Fat bikes are available to rent from valley bike stores, at Grand Targhee Resort, and at Turpin Meadow Ranch. Grand Targhee was the first ski resort in the country to open its Nordic trail network to fat bikers and remains the only resort in the area to allow fat bikes. It now has 10 miles of groomed trails shared by Nordic skiers, fat bikers, and snowshoers and six miles of groomed singletrack trails specifically for fat bikers. Turpin Meadow Ranch, in Buffalo Valley about a one-hour drive north of downtown Jackson, also has about 10 miles of groomed shared-use trails, and six miles of fat biking singletrack trails. Teton Bike Tours (tetonmtbike.com) does half- and full-day guided fat bike tours that include a bike and helmet (the company also offers rentals if you want to explore on your own). Find fat biking trails at JHNordic.com.
A Brief History of Fat Biking
1987: The first Iditabike is held. Minnesotan Dave Zink wins the 210-mile out-and-back race along the first section of the Iditarod sled-dog racecourse. Zink finishes in nearly 34 hours and pushes his bike for half of the distance.
1988: Alaskan Steve Baker welds two standard mountain bike rims together, laces them to four-flange hubs, and mounts a tire on each rim to create a double-wide “tire” measuring 4.4 inches
Early 1990s: Simon Rowaker develops a 1.7” (44mm) wide rim called the Snowcat; it is the largest production rim.
1991: Dan Hanebrink of Hanebrink Bikes develops the Extreme Terrain Bike. It has 20-inch-diameter, 8-inch-wide tires designed to ride on snow, sand, and slickrock.
1996: Ray “Remolina” Molina, an adventure cyclist in New Mexico, cuts two Snowcats up the center and welds in additional aluminum to create 80mm rims. He develops a 3.5-inch-wide tire, the Chevron, and finds a company in Mexico to manufacture both.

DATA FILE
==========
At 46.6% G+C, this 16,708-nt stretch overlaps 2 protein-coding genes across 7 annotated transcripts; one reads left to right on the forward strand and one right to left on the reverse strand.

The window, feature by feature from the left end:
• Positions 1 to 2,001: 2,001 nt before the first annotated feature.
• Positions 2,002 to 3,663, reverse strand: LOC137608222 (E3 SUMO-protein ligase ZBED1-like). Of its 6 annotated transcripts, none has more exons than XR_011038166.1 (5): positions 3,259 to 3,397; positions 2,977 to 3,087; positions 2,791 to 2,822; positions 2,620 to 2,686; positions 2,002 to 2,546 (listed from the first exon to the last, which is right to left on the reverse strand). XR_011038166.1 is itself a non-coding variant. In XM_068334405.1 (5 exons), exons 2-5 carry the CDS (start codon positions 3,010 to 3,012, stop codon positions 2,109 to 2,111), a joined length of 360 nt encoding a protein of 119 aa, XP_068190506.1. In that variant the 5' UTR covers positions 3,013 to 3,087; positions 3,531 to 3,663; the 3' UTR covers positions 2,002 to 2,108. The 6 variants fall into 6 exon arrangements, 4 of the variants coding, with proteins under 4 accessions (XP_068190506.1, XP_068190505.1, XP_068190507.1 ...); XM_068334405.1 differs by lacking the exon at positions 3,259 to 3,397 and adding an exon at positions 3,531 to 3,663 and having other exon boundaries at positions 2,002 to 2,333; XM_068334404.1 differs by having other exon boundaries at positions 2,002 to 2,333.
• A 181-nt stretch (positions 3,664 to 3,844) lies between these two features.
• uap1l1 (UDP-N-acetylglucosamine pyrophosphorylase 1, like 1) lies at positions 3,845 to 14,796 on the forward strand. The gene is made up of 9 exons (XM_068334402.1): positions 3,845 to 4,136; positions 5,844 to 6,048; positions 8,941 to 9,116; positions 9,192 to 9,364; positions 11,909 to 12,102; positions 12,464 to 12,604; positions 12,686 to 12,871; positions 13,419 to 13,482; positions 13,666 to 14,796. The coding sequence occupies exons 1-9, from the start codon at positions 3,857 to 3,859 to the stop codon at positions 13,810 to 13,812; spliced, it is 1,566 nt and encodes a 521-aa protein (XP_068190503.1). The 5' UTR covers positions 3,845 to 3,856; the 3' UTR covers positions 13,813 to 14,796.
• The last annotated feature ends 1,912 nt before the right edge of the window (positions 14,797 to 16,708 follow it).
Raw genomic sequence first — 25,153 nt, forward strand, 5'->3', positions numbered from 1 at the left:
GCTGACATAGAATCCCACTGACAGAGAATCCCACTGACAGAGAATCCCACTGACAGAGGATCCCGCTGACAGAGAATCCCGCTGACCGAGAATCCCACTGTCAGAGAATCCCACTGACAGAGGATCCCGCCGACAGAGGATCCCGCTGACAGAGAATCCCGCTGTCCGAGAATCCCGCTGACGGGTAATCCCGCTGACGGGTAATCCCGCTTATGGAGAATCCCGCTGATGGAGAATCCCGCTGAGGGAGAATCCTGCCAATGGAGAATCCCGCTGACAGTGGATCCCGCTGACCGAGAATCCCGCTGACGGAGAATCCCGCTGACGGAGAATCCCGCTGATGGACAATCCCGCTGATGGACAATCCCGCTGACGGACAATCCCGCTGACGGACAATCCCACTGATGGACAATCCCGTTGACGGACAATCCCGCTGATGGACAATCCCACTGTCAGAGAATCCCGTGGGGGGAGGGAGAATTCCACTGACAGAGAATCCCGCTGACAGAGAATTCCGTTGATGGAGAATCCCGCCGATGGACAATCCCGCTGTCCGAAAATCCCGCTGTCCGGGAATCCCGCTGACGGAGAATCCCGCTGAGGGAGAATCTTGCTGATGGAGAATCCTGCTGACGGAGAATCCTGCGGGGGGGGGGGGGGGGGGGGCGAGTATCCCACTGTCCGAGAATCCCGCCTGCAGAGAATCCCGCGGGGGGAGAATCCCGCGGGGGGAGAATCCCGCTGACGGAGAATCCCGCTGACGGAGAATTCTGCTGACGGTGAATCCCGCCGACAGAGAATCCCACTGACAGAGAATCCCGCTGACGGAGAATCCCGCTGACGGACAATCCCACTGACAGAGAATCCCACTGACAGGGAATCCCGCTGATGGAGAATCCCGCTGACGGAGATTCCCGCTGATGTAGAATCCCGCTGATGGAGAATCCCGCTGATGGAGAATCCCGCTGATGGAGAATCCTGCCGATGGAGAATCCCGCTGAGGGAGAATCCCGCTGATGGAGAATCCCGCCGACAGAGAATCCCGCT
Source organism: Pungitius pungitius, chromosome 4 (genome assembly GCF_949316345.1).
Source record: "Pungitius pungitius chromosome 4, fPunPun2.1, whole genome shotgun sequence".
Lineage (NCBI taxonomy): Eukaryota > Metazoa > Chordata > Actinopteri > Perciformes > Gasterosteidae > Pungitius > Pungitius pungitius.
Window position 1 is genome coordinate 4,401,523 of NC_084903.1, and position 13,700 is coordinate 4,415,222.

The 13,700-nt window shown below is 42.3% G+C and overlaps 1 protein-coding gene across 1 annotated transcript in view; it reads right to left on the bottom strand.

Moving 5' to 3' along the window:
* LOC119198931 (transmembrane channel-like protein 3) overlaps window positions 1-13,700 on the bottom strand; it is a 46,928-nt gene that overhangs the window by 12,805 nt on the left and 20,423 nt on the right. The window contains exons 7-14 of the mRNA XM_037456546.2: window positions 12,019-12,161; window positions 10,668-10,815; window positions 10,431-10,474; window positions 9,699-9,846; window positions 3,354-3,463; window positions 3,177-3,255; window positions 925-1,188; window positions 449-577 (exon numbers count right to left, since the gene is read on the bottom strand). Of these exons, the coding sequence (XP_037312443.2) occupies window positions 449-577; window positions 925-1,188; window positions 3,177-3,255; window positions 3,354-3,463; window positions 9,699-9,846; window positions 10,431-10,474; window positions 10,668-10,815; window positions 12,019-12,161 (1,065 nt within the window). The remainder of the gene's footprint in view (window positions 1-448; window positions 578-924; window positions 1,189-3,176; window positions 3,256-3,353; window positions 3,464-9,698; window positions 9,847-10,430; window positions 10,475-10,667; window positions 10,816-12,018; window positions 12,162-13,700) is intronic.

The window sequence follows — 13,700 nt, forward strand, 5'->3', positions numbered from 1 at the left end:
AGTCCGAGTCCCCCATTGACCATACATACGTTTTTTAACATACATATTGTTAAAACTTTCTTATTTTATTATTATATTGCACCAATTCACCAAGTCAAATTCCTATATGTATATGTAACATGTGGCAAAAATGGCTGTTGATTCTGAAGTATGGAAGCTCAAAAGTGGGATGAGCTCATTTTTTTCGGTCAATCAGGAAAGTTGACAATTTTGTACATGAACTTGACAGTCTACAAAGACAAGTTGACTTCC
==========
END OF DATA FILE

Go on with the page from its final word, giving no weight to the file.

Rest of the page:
1998: Bike manufacturer Surly launches. Making steel bikes exclusively, the company quickly develops a reputation for edgy rides.
1999: Alaskan Mark Groneweld pairs Remolina rims with a custom frame—the first modern fat bike is born.
2000: The first Iditasport Impossible, a 1,000-mile version of the Iditabike (and now called the Iditarod Sport Invitational), is held. The winner completes the course in 15 days.
2005: Surly releases the first mass-produced fat bike, the Pugsley. It has four-inch tires.
2007: Alaska-based Fatback releases fat bikes with symmetrical frames and ultrawide hubs and rims, allowing for better flotation while reducing weight.
2010: Salsa releases its first fat bike, the Mukluk.
2012: Grand Targhee becomes the first ski area in the country to allow fat bikes, conditions permitting, on its groomed Nordic trails.
2013: Salsa releases a carbon-fiber fat bike, the Beargrease. Sales of the ‘grease exceed predications by a factor of four.
2013: A group begins snowshoe packing a couple of miles of the singletrack trails in Cache Creek to demonstrate to the Bridger-Teton National Forest (BTNF) there is a need and desire by fat bikers for grooming.
2014: Fat biking is the fastest-growing market segment in the cycling industry.
2016: BTNF grants local non-profit Friends of Pathways (FOP) approval to officially start grooming singletrack trails in Cache Creek for fat bikers.
2021: FOP earmarks about $5,000 annually for grooming 12 miles of fat biking trails in Cache Creek. This year the nonprofit must also spend about $14,000 on a new snowmachine and grooming attachment. JH